The mission of the CRAQ is to :


 
-Promote excellence in astrophysics in Québec and help Québec astronomy shine on the world stage
-Insure teaching at the graduate level and train highly skilled students in astrophysics
-Help engrain this field of knowledge within the popular culture of Québec
-Consolidate the material and financial resources of its members for cutting edge research
 
Events to come : Seminars/Colloquia ou Public outreach activities

News from the CRAQ Latest news

Eta Carinae: Violent stellar wind collision in the binary star monster

Eta Carinae is a massive, bright stellar binary system. The more massive component is one of the largest and most luminous stars known. In the central region of the binary, the powerful stellar winds from both stars collide at speeds up to 10 million km per hour. An international research team led by Gerd Weigelt from the Max Planck Institute for Radio Astronomy (MPIfR) in Bonn, and Professor Anthony Moffat from Université de Montréal and the Centre de recherche en astrophysique du Québec (CRAQ), has for the first time studied Eta Carinae using near-infrared interferometric imaging techniques. The team obtained unique images of the wind collision regions between the two stars. These discoveries improve our understanding of this enigmatic stellar monster. The observations were carried out with the Very Large Telescope Interferometer (VLTI) of the European Southern Observatory (ESO).  Click here for more info

Awards Latest news

Prix Excelle Science Annabelle Richard-Laferrière

Annabelle Richard-Laferrière, étudiante au département de physique de l’Université de Montréal, est l’une des lauréates d’un prix Excelle Science du concours Chapeau, les filles!, décerné par le Ministère de l’Éducation et de l’Enseignement supérieur du Québec. Annabelle a mené à bien un stage de recherche sous la supervision de la professeure Julie Hlavacek-Larrondo.  Click here for more info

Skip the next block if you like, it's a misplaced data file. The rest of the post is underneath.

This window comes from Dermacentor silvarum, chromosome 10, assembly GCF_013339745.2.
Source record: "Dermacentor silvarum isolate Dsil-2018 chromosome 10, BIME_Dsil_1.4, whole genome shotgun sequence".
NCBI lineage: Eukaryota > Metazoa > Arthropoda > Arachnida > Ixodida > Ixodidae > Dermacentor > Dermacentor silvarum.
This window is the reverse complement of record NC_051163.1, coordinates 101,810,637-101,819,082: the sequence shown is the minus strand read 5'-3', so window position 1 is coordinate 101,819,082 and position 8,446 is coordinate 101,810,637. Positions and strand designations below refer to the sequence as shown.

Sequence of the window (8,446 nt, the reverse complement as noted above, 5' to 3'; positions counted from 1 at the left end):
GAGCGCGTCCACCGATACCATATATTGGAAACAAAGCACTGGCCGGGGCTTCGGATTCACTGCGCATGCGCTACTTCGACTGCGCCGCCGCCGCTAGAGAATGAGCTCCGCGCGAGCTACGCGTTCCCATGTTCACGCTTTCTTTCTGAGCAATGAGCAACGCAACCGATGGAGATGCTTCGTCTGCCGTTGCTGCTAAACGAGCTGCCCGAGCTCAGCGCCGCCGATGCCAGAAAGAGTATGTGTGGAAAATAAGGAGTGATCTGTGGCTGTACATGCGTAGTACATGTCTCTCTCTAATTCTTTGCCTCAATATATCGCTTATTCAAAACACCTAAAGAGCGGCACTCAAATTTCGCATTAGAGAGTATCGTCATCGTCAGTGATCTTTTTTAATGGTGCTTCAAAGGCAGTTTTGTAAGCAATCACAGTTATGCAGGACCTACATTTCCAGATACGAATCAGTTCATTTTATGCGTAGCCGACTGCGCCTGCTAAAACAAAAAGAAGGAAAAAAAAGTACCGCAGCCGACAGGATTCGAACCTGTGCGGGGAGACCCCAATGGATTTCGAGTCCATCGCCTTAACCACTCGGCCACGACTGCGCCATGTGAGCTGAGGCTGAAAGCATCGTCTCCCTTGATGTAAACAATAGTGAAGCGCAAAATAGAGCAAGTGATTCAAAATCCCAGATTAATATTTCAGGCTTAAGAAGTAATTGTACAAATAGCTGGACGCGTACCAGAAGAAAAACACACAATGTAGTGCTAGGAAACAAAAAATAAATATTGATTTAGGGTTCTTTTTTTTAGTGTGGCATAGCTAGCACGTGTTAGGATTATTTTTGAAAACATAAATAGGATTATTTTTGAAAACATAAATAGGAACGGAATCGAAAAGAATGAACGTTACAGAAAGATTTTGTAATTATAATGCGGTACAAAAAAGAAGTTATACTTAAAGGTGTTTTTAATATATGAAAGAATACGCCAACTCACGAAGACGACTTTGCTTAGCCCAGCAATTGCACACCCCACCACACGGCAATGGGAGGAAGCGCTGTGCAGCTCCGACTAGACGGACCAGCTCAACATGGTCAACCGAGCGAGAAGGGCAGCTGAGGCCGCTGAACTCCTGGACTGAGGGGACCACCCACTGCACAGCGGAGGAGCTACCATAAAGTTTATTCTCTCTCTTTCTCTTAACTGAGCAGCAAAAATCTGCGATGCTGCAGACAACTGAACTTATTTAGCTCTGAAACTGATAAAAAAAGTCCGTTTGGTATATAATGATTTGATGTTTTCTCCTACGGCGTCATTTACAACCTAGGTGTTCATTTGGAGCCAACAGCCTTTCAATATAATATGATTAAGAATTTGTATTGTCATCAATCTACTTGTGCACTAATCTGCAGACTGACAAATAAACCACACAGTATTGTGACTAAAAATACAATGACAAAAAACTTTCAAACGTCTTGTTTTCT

Visitez Science! On blogue.

The Centre for Research in Astrophysics of Québec (CRAQ) is a partnership between the Université de Montréal, McGill University, and the Université Laval. The CRAQ brings together all researchers working in the field of astronomy and astrophysics of these three institutions, as well as other collaborators from Bishop's University, the Canadian Space Agency, the Cégep de Sherbrooke, and the private sector (Photon etc., ABB Bomem Inc., Nüvü Caméras). The CRAQ is funded through the program Regroupements stratégiques of the Fonds de recherche du Québec – Nature et technologies (FRQ-NT).

The CRAQ constitutes a unique grouping of researchers in astrophysics in Québec bent on excellence and whose varying and complementary fields of expertise allows them to be innovative, creative and competitive in several scientific fields, thus offering graduate students a wide variety of subjects in both fundamental and applied fields of research.

The activities of the CRAQ follow four main thrusts :

  • Fundamental and applied research in astrophysics,
  • Development of instrumentation for national, international and space based observatories through the Laboratoire d'astrophysique expériementale (LAE),
  • the Observatoire du Mont-Mégantic (OMM),
  • and, finally, the spreading of our astrophysics knowledge to the public at large.

 

Seminars/Colloquia to come (next 7 days)


Thursday, 21 March 2019
Ejections de masse coronale: nature et interactions
Noé Lugaz, University of New Hampshire
Time : 11:30
Site : Université de Montréal, Pavillon Roger-Gaudry, Local D-460

Tuesday, 26 March 2019
À venir
Nathan Kaib , University of Oklahoma
Time : 15:30
Site : McGill University, McGill Space Institute (3550 University), Conference Room

Thursday, 28 March 2019
Des milliers de naines blanches solides (l’histoire d’une collaboration Warwick-Montréal)
Pier-Emmanuel Tremblay, Warwick University
Time : 11:30
Site : Université de Montréal, Pavillon Roger-Gaudry, Local D-460

 

Public outreach activities


Thursday, 21 March 2019 at 19:30
Lamontagne, Robert :  Vie extraterrestre - À deux doigts d'une réponse
Site : 435 Boul. Iberville, Repentigny, QC
Qu'elles soient des Jupiter chauds, des super-Terres ou des planètes océaniques, la diversité des quelque 4000 exoplanètes découvertes à ce jour est étonnante. Y trouverons-nous de la vie ? Quel rôle jouent les astronomes canadiens dans cette quête? Et si la prochaine génération de grands télescopes nous livrait la réponse d'ici dix ans? Regard sur un moment charnière de l'histoire, un moment où la science-fiction pourrait bien rejoindre la réalité.


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